(p. 485) Innovation and Performance
Introduction to Part IV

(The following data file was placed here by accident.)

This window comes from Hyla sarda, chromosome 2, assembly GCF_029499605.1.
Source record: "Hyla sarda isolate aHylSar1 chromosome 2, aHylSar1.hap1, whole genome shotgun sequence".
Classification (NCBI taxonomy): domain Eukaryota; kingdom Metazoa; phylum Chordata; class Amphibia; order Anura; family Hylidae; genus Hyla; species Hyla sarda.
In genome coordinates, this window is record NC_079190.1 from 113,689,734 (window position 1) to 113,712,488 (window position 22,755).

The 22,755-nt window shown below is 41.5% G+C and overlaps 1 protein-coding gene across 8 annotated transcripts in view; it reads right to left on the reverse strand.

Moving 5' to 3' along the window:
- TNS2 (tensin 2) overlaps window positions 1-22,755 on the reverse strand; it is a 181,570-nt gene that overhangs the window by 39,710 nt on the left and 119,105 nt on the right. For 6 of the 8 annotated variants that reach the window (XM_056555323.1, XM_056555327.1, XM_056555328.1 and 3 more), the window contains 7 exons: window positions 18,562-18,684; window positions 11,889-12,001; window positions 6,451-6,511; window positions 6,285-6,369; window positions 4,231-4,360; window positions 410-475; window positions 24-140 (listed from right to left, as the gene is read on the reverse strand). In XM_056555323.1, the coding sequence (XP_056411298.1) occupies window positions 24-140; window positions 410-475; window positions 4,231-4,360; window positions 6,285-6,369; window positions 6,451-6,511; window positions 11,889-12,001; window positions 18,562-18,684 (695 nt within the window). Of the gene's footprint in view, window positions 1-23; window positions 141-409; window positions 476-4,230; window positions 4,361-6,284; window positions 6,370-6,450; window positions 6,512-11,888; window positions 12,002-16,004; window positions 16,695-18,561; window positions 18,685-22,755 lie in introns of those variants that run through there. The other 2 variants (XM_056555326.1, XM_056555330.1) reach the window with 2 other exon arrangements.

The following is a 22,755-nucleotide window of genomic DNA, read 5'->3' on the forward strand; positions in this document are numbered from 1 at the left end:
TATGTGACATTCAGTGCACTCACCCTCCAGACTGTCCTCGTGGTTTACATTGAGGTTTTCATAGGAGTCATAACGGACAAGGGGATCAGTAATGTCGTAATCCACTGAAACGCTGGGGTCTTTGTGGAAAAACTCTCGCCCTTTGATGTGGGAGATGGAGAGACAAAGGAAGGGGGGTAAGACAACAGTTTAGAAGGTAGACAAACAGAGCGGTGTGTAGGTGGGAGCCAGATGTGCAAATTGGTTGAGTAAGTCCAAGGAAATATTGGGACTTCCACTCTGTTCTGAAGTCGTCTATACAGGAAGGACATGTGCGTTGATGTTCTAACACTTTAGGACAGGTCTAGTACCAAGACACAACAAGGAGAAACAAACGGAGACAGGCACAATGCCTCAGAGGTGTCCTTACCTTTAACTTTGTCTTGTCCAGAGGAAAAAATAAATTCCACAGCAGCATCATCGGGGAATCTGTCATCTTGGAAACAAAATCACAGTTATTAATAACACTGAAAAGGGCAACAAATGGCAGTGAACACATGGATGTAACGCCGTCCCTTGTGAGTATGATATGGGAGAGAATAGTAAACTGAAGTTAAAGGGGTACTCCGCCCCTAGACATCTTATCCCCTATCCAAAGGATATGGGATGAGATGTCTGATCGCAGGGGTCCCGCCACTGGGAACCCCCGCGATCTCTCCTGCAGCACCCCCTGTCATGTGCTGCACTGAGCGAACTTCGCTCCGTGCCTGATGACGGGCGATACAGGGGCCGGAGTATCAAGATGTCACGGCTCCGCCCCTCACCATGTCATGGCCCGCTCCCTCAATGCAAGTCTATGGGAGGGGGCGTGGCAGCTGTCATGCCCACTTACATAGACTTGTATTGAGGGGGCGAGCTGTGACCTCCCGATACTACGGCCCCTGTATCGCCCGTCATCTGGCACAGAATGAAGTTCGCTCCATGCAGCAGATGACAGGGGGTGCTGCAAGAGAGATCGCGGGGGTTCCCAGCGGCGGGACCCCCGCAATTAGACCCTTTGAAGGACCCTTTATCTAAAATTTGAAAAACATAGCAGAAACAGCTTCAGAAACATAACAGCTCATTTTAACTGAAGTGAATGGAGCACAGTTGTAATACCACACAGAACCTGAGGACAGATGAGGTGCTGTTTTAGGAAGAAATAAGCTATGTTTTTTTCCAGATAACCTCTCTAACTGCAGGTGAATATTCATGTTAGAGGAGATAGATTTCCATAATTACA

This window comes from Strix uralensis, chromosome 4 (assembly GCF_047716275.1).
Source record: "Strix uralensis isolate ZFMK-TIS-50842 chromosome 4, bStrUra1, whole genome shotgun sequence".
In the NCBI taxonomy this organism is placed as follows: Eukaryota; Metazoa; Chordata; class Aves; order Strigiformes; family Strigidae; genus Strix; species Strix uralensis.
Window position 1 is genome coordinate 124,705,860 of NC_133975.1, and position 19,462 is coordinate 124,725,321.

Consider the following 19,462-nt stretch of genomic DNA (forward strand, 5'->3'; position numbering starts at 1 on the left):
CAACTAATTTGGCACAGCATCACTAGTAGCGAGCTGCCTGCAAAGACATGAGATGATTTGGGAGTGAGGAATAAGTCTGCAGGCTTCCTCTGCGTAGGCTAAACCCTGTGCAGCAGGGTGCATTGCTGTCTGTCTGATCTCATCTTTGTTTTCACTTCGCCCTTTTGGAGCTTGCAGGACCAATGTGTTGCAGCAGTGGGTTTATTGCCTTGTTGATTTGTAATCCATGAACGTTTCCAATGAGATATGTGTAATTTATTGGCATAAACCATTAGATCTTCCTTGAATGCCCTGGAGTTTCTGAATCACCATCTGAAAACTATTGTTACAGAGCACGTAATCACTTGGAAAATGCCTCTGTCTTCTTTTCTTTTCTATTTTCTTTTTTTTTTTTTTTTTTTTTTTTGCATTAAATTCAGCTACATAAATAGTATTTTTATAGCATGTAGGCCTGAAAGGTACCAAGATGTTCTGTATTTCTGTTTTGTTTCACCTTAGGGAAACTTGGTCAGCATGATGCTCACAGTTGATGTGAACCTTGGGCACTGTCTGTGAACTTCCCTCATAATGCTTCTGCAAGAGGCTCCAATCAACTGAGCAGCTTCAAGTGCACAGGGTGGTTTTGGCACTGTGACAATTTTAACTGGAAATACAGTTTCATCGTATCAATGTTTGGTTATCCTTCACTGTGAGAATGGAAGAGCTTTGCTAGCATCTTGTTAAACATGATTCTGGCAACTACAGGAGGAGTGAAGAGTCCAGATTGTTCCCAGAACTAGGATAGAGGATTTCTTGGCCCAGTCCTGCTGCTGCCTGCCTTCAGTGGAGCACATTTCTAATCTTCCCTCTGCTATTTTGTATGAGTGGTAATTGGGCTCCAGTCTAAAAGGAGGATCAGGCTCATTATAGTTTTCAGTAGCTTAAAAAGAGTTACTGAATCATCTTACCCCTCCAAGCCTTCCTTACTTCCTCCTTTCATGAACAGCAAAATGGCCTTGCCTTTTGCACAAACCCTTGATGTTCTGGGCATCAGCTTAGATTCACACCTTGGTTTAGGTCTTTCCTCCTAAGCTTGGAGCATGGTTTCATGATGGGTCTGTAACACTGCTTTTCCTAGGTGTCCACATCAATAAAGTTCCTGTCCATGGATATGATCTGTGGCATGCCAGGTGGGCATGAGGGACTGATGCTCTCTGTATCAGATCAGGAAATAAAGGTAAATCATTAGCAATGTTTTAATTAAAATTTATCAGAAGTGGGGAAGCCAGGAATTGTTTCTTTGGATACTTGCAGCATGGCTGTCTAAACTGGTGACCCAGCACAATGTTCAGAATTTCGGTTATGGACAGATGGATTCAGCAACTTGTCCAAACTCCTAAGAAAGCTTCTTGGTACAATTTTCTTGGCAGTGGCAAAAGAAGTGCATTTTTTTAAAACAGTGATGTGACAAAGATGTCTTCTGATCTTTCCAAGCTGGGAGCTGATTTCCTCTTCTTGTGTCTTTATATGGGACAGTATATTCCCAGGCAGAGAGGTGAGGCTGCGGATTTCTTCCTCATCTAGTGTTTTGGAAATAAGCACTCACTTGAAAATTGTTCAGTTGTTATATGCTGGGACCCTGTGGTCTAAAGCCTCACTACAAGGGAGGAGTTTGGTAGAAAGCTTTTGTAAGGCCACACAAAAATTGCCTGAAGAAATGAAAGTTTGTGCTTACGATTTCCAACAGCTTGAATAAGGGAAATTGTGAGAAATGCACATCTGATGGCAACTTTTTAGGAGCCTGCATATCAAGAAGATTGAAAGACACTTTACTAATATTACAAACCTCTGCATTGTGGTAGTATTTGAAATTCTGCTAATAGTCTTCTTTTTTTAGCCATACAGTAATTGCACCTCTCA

The literature on the relationship between innovation and economic performance has been dominated by economists, and the first chapter in this section focuses on an issue that has received more attention than any other in this area, the relationship between innovation and economic growth (Chapter 18 by Verspagen). As the author shows, economists have adopted different frameworks for the analysis of this relationship; the two most relevant approaches being “evolutionary” and “new growth” theory. These approaches differ less in their views of the importance of innovation for growth, which is acknowledged in both, than on the precise mechanisms through which innovation affects growth. One important way through which innovation spurs growth is through the diffusion of technology from the developed to the less-developed world (so called “late-comers”). Fagerberg and Godinho (Chapter 19) provide a historical and interpretative survey of the literature on catching-up by “late-comers”, with special focus on the role played by innovation for the outcome of such processes. A related issue is that of changing patterns of competitiveness, and the role of innovation in this context. Cantwell (Chapter 20) examines the literature on innovation and competitiveness. Although the competitiveness issue has spawned numerous controversies since the 1980s, a perhaps even more hotly debated issue, particularly within Europe, concerns the employment effects of innovation. Pianta (Chapter 21) provides an extensive survey of the large empirical literature on this subject. The section—and the entire volume—concludes with Chapter 22 by Lundvall and Borrás on science, technology, and innovation policies.